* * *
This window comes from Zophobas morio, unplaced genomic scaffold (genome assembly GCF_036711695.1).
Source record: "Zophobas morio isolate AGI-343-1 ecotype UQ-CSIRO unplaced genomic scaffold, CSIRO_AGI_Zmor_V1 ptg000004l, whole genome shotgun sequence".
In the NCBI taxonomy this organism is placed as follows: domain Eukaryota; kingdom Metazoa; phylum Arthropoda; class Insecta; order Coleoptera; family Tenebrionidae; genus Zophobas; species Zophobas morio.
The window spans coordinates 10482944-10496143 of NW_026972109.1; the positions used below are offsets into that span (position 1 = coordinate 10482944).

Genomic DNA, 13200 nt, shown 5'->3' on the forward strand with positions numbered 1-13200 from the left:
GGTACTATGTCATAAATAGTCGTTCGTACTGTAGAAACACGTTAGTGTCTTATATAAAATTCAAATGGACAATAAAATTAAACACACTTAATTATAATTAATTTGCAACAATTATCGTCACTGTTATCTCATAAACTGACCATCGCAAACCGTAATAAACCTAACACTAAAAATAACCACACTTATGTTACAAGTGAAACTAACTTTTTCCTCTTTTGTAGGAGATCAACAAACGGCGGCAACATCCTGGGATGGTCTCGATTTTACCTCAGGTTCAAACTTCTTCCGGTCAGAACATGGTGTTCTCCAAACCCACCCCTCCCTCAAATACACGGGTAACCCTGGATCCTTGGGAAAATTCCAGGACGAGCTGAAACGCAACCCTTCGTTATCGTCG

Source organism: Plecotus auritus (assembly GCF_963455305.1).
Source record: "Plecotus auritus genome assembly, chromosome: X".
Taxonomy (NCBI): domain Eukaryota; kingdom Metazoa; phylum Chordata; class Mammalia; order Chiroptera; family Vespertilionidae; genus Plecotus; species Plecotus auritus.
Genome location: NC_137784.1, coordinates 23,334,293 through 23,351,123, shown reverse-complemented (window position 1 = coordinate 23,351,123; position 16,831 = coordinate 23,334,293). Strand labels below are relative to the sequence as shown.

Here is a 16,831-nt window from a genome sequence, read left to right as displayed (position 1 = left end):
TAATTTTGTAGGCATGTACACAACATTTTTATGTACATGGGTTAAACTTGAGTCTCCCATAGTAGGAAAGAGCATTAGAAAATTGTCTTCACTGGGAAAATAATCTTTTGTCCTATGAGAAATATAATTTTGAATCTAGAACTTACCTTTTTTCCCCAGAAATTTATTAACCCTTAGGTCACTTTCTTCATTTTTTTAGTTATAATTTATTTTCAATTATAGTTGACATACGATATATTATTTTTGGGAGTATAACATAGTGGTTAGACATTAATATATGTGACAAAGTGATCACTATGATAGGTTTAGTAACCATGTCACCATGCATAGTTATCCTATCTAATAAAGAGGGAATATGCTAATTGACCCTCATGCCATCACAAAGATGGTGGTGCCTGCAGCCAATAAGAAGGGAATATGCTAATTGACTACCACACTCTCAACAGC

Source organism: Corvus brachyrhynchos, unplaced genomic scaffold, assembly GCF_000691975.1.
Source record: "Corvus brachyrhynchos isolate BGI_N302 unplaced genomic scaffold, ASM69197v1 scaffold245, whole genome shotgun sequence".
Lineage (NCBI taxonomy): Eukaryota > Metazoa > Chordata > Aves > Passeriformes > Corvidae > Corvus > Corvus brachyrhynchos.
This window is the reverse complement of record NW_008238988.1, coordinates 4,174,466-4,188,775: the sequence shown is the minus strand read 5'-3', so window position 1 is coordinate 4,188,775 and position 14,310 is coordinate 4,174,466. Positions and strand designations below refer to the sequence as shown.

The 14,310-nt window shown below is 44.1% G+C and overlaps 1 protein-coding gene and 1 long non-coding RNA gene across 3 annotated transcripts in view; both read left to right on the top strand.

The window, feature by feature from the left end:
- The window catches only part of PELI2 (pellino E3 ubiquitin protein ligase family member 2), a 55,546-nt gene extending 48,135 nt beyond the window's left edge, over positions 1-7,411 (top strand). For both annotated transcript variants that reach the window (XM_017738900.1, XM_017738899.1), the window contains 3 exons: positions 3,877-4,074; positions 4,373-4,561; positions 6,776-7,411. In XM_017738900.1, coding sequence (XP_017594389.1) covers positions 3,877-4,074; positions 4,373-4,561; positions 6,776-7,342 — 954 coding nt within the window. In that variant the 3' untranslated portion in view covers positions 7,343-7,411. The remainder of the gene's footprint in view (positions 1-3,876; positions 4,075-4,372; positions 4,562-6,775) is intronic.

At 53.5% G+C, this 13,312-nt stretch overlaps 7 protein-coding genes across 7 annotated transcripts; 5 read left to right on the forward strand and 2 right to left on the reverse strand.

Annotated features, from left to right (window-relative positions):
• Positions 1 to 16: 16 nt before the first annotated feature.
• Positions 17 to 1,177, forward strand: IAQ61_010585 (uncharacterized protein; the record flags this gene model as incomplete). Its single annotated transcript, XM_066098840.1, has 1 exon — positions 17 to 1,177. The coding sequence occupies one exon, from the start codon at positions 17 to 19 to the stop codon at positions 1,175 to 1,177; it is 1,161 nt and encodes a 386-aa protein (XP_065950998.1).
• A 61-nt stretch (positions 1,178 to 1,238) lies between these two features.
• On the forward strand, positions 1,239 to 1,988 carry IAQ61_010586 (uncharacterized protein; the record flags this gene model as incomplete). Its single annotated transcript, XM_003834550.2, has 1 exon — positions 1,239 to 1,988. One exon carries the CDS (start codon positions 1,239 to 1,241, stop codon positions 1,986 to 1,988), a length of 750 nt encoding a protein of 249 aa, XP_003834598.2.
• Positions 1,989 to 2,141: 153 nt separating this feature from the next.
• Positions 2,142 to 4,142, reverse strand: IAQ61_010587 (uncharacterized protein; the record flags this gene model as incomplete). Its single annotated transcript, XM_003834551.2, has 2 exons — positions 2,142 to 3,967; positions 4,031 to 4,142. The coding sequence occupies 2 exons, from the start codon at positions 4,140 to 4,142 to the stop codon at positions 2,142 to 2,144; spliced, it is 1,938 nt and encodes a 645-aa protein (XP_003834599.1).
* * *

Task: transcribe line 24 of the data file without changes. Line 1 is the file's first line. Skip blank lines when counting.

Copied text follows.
• A 61-nt stretch (positions 1,178 to 1,238) lies between these two features.